The world was shocked, aghast, and disgusted over November’s news that Robert Plant has scuttled quite possibly the last and greatest shot ever of a Led Zeppelin reunion tour. While the other surviving members, Jimmy Page and John Paul Jones, reportedly jumped at the opportunity of a reunion, and brought aboard the late drummer John Bonham’s son, Jason, to hold down the percussion, Plant did not.

In fact, Plant reportedly rejected Virgin Records tycoon Sir Richard Branson’s offer in spectacular fashion. Despite the $80 million offered for a 35-date tour in three cities, and the pot sweetened by Branson reportedly offering to rename one of his Virgin Atlantic airlines’ jumbo jets “Starship” (much like the Boeing 707 Led Zep toured on in the 1970s), the Golden God apparently ripped up the contract into many pieces right in front of Sir Richard.

M.D. Harkins

Naturally there is a wave of disappointment that one of the most beloved bands in rock history isn’t going to reunite. They haven’t toured in over 30 years, since Bonham’s death, and haven’t played together since a one-off concert at O2 Arena in London back in 2007 honoring late Atlantic Records’ founder Ahmet Ertegun. The fans really wanted this.

And I, admittedly, really wanted this. I’ve been a huge Zeppelin fan since I was a small child growing up on a ranch in rural Montana. Having been born in the 1980s, I missed out on rock’s Golden Age. The closest I’ve been to a Led Zep concert is listening to the story of a couple relatives who dropped acid and went to see the band in 1969 at the Fillmore West in San Francisco on the band’s first U.S. tour. (One relative now denies that happened, well, the acid part, but his claim to fame of pissing next to Jimi Hendrix at the Fillmore also stems from the same trip. The other relative in question ran the lights at the legendary venue.)

After mourning a bit, sad that I’d never have the opportunity, I found that I was actually okay with Plant’s decision for a number of reasons.

Before I’m burned alive in a Tandoori oven for being a blasphemer, I should explain: One, who knows if I’d even have the opportunity to go? The three alleged concert sites (New Jersey, Berlin, London) are a long way from where I’m living, and compounding that, the tickets’ sky-high face-value prices would still mean they would be snapped up by ticket resellers quicker than you can say “Zoso” and the prices marked up to a ridiculous level. And much as I love “The Lemon Song,” the “Bron-Y-Aur Stomp,” and “Heartbreaker,” I’ve decided against selling a kidney for the privilege of seeing them live. (And who am I kidding? No one take my kidneys; I think I’ve gotten something like 88 years of use out of them in 26 years.)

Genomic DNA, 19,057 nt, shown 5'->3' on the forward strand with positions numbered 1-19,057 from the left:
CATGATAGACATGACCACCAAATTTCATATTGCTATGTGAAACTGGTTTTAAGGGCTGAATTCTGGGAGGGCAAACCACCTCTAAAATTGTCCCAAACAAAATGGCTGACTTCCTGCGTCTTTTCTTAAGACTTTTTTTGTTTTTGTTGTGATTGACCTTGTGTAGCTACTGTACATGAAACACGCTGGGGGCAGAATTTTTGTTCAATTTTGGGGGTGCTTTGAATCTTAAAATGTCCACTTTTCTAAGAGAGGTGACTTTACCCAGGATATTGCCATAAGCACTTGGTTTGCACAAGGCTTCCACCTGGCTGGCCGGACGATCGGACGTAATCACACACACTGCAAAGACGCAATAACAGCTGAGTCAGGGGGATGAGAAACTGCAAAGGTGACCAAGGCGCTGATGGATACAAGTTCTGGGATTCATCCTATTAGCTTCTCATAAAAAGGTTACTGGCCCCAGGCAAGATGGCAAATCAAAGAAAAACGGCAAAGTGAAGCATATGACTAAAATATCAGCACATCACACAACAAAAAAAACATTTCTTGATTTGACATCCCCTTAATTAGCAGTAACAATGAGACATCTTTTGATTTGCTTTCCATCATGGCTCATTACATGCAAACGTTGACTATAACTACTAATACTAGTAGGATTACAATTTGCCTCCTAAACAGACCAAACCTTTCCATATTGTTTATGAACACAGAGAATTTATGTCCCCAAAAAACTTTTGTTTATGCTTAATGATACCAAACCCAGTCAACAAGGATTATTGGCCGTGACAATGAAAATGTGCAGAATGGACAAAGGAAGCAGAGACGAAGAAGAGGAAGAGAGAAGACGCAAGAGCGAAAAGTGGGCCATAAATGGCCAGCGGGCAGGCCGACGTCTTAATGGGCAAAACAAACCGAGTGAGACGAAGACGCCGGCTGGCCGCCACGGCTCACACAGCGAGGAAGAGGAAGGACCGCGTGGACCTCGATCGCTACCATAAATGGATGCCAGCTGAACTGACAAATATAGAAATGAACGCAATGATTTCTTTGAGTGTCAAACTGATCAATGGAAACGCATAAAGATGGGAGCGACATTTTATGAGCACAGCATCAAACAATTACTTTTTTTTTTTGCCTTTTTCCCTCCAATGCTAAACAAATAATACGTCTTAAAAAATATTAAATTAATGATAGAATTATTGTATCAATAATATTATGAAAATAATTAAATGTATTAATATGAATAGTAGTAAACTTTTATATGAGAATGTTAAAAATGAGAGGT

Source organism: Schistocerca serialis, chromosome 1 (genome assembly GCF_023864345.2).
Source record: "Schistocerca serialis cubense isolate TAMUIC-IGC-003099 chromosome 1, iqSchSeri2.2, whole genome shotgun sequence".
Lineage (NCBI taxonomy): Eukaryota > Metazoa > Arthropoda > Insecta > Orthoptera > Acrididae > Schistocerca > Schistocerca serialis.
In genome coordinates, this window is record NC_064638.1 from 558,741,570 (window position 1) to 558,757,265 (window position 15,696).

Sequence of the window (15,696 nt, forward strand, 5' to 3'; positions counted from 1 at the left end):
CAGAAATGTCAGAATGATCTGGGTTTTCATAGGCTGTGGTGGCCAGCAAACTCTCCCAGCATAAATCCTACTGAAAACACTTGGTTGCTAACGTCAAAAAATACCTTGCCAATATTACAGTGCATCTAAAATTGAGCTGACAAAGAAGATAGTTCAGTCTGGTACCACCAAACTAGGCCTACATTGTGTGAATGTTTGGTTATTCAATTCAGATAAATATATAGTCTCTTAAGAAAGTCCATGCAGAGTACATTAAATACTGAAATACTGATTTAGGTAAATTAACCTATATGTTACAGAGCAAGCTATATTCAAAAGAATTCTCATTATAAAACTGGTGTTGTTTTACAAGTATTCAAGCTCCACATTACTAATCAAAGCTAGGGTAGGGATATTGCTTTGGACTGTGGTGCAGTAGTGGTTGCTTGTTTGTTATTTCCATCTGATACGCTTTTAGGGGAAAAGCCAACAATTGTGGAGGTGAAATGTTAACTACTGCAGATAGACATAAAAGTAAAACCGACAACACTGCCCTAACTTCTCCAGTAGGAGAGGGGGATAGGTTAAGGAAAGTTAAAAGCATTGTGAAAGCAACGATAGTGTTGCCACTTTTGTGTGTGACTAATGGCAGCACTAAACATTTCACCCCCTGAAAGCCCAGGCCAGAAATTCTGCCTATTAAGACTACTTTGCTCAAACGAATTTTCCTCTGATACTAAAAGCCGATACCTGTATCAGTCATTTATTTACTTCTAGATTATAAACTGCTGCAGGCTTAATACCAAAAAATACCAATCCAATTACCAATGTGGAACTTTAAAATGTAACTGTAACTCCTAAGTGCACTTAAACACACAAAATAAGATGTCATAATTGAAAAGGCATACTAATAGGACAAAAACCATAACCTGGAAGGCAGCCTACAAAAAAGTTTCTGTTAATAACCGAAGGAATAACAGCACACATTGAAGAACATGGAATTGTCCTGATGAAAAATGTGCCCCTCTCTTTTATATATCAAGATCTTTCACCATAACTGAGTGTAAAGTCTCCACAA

And, even if Plant relented and I scored tickets, I don’t know that I’d really want to go. The crowd wouldn’t be the loud, raucous, drunken, stoned free-for-all the band played to in their heyday. No, they’d be baby boomers wanting to relive their youth, Wall Street hedge fund techies, and other assorted drunkboats wanting to be seen more than they wanted to see the show. And frankly, if I’m going to shell out a bunch of cash for a show, I want to see a near orgy and lots of titties, not a bunch of old assholes and fiends with small screens taking selfies.

Most importantly, it wouldn’t really be a reunion. Bonzo is dead, and touring would take away a lot of the mystique the band has cultivated over the years. If they still had the mojo to tour, they could have done so many, many times in the last 34 years. So why start now? It would be like the Cream touring without Jack Bruce (RIP). Bonham’s crazed drums were just as big a part of the sound as Plant’s howling, primal screams, Page’s wailing, electric riffs, and Jones’s melodic, imaginative bass.

The lost tour is a tragedy in a sense; it’s a good thing in a sense, too. I can see why Plant wouldn’t be down for doing it. It isn’t the end of the world — I’ll never see The Doors, Hendrix, The Beatles or The Velvet Underground live either; I’ll live. This is probably for the best, for as a wise man once told me, you can’t cross the same river twice.


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